Scammers commonly pretend to be government agents, lawyers, debt collectors or police officers. Your best bet is not to engage with them—hang up the phone, delete the email or shut the door. If you are approached, you can report scams to the Better Business Bureau Scam Tracker.
In 2015, scams such as these cost consumers more than $1 million. Each one typically involves contact from people you do not know, about matters you know nothing about.
You receive a phone call from someone who claims to be with the Internal Revenue Service. The person claims you owe money in back taxes and will be arrested or face legal consequences if you do not pay, by wire or prepaid debit card. The caller ID is falsified to appear to be from a government agency or the police.
Debt collection scam
You receive a phone call from someone falsely claiming that you have an unpaid debt. You are threatened with garnishments, lawsuits or even jail time if you do not pay immediately. The scammer will often falsify his or her caller ID and pretend to be a government agency or law enforcement agency.
You receive a call, letter, or email falsely claiming you have won a sweepstakes prize. You are instructed to send a fee to cover expenses associated with delivery, processing, or insurance related to your prize. In this scam, the prize is not real. In any case, you should never have to pay money to claim a prize.
Tech support scam
You are contacted by “technicians” falsely claiming to have detected a virus or security threat on your computer and, for a fee, can log in to your computer and correct the problem remotely. These callers are actually hackers trying to steal money, personal information or sensitive computer passwords, or damage your computer with malicious software.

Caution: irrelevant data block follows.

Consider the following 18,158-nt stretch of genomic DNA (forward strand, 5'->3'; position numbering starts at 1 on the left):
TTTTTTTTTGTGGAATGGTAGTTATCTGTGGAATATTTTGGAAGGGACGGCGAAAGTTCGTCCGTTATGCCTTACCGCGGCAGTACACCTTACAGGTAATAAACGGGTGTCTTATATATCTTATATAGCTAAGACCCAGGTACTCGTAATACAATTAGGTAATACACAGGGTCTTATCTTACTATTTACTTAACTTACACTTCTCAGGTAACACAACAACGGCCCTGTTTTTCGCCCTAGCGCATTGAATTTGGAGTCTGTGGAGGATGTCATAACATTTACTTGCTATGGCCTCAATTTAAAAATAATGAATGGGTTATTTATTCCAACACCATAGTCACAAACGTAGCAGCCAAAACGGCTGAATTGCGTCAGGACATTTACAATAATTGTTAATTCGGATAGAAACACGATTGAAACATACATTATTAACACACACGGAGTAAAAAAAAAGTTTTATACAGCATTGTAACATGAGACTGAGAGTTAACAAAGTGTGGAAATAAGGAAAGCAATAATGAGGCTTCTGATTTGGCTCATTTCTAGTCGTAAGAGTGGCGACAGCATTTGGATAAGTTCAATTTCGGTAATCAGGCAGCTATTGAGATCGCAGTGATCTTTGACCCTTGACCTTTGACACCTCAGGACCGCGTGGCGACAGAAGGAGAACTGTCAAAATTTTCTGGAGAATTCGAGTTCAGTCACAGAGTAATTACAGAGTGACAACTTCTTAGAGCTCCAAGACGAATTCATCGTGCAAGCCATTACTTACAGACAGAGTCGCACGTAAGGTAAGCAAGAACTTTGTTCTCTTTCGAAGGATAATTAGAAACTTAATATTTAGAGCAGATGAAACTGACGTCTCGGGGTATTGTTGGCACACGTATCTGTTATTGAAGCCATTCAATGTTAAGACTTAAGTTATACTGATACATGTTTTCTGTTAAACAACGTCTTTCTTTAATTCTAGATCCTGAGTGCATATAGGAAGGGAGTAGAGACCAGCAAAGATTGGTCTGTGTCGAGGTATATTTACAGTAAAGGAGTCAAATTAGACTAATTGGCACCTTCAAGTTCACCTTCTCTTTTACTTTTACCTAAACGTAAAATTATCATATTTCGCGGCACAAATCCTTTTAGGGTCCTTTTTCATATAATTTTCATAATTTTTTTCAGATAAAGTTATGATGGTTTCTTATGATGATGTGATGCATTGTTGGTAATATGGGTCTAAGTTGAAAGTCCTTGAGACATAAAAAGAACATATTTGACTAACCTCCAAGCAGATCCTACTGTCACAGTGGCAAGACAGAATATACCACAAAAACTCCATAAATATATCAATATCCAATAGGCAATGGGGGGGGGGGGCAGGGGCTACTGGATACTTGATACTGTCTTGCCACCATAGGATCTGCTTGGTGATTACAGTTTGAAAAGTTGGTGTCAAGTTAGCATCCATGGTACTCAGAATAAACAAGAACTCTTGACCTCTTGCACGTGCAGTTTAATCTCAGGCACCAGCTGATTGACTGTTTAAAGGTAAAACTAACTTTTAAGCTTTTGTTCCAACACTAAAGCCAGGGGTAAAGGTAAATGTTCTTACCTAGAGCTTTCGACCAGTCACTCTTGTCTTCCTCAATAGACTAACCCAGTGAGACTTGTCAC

Government grant scam
You receive a phone call, email or letter informing you that you qualify for a phony government grant. In order to receive the grant, you are instructed to pay a processing or delivery fee, usually by wire transfer or prepaid debit card.
Advance fee loan scam
While searching online for loan information, you see an ad and click on it. At the ad’s web site, you fill out an application and later receive an email or phone call advising that you’re approved for the loan, but you must first send a processing fee, security deposit or insurance. You pay the “fee,” but never see the loan.
Credit card scam
The scammer pretends to be from your bank or credit card issuer, falsely claiming you are eligible for a lower interest rate, or that the bank needs to verify a recent transaction. The scammer hopes to obtain your credit card number and security code through this call.
Work from home scam
While looking for a job online, you answer an ad claiming that you can earn large sums working from home. The job may be stuffing envelopes, posting advertisements or shipping packages. You could have your identity stolen when you fill out the employment forms, or even end up handling stolen merchandise.
Fake check/money order scam
This can happen any time someone is paying you for goods or services, even online. You receive a check in the mail that is for an amount greater than what is owed, and you are asked to deposit the check and wire the difference. The check is a fake and, when it bounces, you are out the money you paid.
You receive a call, letter or email advising that you have won a large amount of money in a foreign lottery, but you have to first pay taxes and fees. Such lotteries are illegal. You may be sent a check as partial payment, but the check will be counterfeit.Did you like this story? Subscribe to NNS today.